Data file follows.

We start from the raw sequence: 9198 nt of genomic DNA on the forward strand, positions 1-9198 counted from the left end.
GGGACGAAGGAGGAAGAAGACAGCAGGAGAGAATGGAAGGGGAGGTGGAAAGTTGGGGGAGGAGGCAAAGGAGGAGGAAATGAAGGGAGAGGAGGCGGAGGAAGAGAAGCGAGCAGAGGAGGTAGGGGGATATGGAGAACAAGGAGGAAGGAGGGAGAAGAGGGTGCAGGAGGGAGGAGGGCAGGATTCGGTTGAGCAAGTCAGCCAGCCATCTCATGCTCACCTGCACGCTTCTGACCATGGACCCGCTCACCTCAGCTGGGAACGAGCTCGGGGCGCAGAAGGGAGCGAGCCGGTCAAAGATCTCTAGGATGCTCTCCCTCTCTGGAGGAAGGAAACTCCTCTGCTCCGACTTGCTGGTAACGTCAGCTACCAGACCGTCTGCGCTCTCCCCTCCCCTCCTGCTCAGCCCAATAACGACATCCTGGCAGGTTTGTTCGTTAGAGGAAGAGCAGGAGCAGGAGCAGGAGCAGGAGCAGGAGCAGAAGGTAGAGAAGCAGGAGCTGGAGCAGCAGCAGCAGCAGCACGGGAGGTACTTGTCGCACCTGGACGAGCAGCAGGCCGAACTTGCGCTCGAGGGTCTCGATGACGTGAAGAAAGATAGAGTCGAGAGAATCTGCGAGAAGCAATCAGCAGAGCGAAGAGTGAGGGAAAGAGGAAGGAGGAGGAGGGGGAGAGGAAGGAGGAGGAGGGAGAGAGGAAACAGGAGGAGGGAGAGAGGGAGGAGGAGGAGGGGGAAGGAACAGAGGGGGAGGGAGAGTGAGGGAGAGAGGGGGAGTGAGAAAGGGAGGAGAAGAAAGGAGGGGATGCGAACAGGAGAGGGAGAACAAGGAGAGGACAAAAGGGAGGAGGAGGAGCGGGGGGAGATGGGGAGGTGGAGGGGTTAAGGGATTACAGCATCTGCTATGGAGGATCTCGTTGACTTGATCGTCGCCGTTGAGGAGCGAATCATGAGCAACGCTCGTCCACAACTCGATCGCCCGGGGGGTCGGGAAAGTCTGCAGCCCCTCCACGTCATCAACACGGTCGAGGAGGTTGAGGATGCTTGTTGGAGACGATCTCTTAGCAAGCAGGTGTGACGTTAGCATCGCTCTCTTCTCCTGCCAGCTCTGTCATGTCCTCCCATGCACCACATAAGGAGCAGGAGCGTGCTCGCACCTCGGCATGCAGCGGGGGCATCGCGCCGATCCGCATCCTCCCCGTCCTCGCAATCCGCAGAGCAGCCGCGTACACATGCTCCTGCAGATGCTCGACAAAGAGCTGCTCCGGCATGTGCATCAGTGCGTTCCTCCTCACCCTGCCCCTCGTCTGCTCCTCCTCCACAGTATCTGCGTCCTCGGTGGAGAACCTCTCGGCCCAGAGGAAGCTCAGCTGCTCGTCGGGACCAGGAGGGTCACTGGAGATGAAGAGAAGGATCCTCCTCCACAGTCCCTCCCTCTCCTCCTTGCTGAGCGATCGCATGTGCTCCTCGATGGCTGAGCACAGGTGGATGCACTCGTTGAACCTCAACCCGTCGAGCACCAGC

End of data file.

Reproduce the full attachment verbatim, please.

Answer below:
We start from the raw sequence: 9198 nt of genomic DNA on the forward strand, positions 1-9198 counted from the left end.
GGGACGAAGGAGGAAGAAGACAGCAGGAGAGAATGGAAGGGGAGGTGGAAAGTTGGGGGAGGAGGCAAAGGAGGAGGAAATGAAGGGAGAGGAGGCGGAGGAAGAGAAGCGAGCAGAGGAGGTAGGGGGATATGGAGAACAAGGAGGAAGGAGGGAGAAGAGGGTGCAGGAGGGAGGAGGGCAGGATTCGGTTGAGCAAGTCAGCCAGCCATCTCATGCTCACCTGCACGCTTCTGACCATGGACCCGCTCACCTCAGCTGGGAACGAGCTCGGGGCGCAGAAGGGAGCGAGCCGGTCAAAGATCTCTAGGATGCTCTCCCTCTCTGGAGGAAGGAAACTCCTCTGCTCCGACTTGCTGGTAACGTCAGCTACCAGACCGTCTGCGCTCTCCCCTCCCCTCCTGCTCAGCCCAATAACGACATCCTGGCAGGTTTGTTCGTTAGAGGAAGAGCAGGAGCAGGAGCAGGAGCAGGAGCAGGAGCAGAAGGTAGAGAAGCAGGAGCTGGAGCAGCAGCAGCAGCAGCACGGGAGGTACTTGTCGCACCTGGACGAGCAGCAGGCCGAACTTGCGCTCGAGGGTCTCGATGACGTGAAGAAAGATAGAGTCGAGAGAATCTGCGAGAAGCAATCAGCAGAGCGAAGAGTGAGGGAAAGAGGAAGGAGGAGGAGGGGGAGAGGAAGGAGGAGGAGGGAGAGAGGAAACAGGAGGAGGGAGAGAGGGAGGAGGAGGAGGGGGAAGGAACAGAGGGGGAGGGAGAGTGAGGGAGAGAGGGGGAGTGAGAAAGGGAGGAGAAGAAAGGAGGGGATGCGAACAGGAGAGGGAGAACAAGGAGAGGACAAAAGGGAGGAGGAGGAGCGGGGGGAGATGGGGAGGTGGAGGGGTTAAGGGATTACAGCATCTGCTATGGAGGATCTCGTTGACTTGATCGTCGCCGTTGAGGAGCGAATCATGAGCAACGCTCGTCCACAACTCGATCGCCCGGGGGGTCGGGAAAGTCTGCAGCCCCTCCACGTCATCAACACGGTCGAGGAGGTTGAGGATGCTTGTTGGAGACGATCTCTTAGCAAGCAGGTGTGACGTTAGCATCGCTCTCTTCTCCTGCCAGCTCTGTCATGTCCTCCCATGCACCACATAAGGAGCAGGAGCGTGCTCGCACCTCGGCATGCAGCGGGGGCATCGCGCCGATCCGCATCCTCCCCGTCCTCGCAATCCGCAGAGCAGCCGCGTACACATGCTCCTGCAGATGCTCGACAAAGAGCTGCTCCGGCATGTGCATCAGTGCGTTCCTCCTCACCCTGCCCCTCGTCTGCTCCTCCTCCACAGTATCTGCGTCCTCGGTGGAGAACCTCTCGGCCCAGAGGAAGCTCAGCTGCTCGTCGGGACCAGGAGGGTCACTGGAGATGAAGAGAAGGATCCTCCTCCACAGTCCCTCCCTCTCCTCCTTGCTGAGCGATCGCATGTGCTCCTCGATGGCTGAGCACAGGTGGATGCACTCGTTGAACCTCAACCCGTCGAGCACCAGC